Mixing Heroin and Cocaine
Combining heroin and cocaine is known as “speedballing,” which involves the simultaneous administration of both cocaine and opioids, particularly heroin. This mixture can be more dangerous than using cocaine or heroin alone and can cause a de-compensation of vital functions throughout the body.25
Additionally, using the two substances together can be a lethal combination as the initial stimulating effects of cocaine can mask the symptoms of an impending opioid overdose.26 Since the two substances have opposite effects, an individual may inject more of one substance to decrease the effects of the other one, which can quickly lead to an overdose.25
Research indicates that the concomitant use of the two substances steadily increased in the United States from 2002-2017. In 2017, nearly 73% of cocaine-involved overdose deaths also involved heroin.26
Getting Help for Polysubstance or Heroin Use
Polysubstance use (the use of multiple substances at once) may be done intentionally, or unintentionally, but mixing heroin with any additional substance can be extremely dangerous and even fatal. While polysubstance use can complicate treatment for substance use disorders, help is available and recovery is possible.
Many treatment centers offer individualized treatment plans to address all of your needs, including the substances taken and any co-occurring mental health disorders as well.
As previously mentioned, individuals who use other substances and opioids concomitantly may be attempting to mitigate some of the unpleasant symptoms of opioid withdrawal, but in doing so, they increase their chances of overdose or experiencing other adverse effects.19 In treatment, which often includes medically managed detoxification, healthcare professionals may use FDA-approved medications for opioid use disorder (OUD) to safely eliminate or reduce opioid withdrawal symptoms and keep you as comfortable as possible. Two of these medications include methadone and buprenorphine.27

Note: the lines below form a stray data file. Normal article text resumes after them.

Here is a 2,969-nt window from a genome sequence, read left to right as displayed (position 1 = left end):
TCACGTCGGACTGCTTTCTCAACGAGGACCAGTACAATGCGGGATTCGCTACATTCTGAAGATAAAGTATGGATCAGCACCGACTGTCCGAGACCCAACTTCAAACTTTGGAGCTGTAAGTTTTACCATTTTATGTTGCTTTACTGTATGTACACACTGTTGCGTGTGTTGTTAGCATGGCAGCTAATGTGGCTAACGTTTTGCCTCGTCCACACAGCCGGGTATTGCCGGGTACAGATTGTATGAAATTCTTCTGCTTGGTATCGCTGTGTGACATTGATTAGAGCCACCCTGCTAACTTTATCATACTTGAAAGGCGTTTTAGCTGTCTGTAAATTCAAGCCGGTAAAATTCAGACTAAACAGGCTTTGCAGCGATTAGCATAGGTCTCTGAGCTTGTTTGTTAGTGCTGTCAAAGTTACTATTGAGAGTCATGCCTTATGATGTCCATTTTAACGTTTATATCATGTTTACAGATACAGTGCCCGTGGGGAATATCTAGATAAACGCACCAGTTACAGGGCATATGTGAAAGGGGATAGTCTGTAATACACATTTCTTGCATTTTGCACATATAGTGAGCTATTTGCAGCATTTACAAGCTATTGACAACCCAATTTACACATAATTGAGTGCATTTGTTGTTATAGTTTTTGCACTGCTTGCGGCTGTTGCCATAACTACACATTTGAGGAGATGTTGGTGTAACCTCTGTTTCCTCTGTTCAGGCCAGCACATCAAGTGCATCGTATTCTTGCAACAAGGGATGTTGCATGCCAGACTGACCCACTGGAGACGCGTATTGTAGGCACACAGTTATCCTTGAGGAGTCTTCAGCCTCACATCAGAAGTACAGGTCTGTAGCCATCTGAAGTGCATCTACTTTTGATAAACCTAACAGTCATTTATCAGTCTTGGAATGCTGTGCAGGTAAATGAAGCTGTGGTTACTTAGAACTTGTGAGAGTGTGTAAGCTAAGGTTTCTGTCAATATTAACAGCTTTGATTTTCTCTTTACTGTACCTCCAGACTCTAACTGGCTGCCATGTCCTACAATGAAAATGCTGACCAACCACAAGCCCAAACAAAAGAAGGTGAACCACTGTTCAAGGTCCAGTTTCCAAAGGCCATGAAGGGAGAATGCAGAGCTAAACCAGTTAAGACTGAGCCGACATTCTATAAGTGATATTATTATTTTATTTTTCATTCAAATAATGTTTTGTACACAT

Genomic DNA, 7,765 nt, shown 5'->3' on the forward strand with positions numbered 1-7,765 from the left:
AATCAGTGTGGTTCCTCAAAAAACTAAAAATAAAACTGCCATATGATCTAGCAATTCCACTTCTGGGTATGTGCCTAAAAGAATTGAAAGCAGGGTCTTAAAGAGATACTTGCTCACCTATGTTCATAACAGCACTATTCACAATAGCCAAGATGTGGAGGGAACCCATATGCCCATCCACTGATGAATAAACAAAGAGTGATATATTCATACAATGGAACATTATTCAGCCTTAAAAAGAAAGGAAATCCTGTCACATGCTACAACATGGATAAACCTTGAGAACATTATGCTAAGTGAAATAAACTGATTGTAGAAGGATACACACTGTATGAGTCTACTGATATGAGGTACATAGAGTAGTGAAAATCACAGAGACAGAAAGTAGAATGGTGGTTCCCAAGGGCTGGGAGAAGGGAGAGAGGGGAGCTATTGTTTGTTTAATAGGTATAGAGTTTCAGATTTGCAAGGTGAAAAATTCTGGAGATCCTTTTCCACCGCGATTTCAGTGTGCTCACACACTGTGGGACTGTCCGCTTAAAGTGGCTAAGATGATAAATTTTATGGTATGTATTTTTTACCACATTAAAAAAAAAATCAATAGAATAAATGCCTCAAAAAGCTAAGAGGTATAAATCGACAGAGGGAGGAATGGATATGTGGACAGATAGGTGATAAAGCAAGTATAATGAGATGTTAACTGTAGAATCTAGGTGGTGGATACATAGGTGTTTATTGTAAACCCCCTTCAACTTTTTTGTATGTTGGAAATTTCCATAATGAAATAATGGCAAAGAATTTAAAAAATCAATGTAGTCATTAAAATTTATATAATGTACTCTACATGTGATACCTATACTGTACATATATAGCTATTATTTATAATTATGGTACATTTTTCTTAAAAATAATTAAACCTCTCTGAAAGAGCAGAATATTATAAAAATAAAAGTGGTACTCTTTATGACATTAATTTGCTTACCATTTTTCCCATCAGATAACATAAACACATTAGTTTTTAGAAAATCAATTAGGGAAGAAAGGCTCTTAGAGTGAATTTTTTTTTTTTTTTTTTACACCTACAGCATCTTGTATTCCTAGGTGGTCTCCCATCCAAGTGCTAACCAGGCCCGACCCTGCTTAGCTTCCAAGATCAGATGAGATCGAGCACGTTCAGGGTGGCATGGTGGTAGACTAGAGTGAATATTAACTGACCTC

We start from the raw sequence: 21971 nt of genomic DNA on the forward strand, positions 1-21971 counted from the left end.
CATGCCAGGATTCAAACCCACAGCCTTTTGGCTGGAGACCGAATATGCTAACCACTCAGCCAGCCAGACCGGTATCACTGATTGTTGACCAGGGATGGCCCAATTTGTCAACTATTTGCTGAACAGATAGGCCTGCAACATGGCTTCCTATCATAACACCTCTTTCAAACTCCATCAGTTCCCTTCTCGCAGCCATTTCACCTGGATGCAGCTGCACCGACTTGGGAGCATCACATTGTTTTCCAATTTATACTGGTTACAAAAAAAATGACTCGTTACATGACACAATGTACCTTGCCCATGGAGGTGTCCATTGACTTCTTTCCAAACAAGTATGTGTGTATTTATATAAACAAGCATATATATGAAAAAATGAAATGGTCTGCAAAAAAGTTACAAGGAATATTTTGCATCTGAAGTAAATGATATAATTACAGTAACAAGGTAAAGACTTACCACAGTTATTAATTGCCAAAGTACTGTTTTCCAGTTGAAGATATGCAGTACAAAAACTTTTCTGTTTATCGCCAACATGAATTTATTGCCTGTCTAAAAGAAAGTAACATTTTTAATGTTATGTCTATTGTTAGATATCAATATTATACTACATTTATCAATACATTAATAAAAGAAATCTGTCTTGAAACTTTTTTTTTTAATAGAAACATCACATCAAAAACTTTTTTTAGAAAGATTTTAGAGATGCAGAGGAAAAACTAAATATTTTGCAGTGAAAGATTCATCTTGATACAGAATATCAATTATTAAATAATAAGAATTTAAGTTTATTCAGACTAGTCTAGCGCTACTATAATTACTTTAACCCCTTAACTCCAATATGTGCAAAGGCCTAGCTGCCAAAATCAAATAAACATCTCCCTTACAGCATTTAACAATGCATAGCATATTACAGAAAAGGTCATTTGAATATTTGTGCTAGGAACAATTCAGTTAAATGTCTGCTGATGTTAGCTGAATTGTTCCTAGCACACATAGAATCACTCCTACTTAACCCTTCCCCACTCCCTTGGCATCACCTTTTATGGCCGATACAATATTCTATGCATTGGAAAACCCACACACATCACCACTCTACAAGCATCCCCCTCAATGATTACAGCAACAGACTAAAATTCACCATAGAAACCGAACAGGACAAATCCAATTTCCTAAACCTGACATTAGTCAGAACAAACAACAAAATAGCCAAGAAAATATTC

- Methadone is a relatively long-acting full opioid agonist that lessens the symptoms of heroin withdrawal and cravings. When taken as part of an OUD treatment regimen, methadone can also blunt the profoundly rewarding effects of any other opioids to be misused, including heroin. Methadone can be initiated during detox and continued as a maintenance medication throughout longer-term recovery efforts.27
- Buprenorphine is a partial opioid agonist, which helps lessen acute heroin withdrawal symptoms and cravings in long-term recovery. As a partial opioid agonist, buprenorphine does not elicit the euphoric highs associated with misused opioids, such as heroin. Like methadone, buprenorphine can be used during detox to reduce withdrawal symptoms.27
Beyond medications, treatment typically encompasses therapies to address the thoughts, emotions, and behaviors that led to substance misuse and teach you strategies to help you identify triggers, manage stressors, and prevent relapse.
If you or a loved one struggle with polysubstance or heroin misuse, reach out to one of our compassionate Admissions Navigators. Call
Let us help you get on the road to recovery. It could save your life.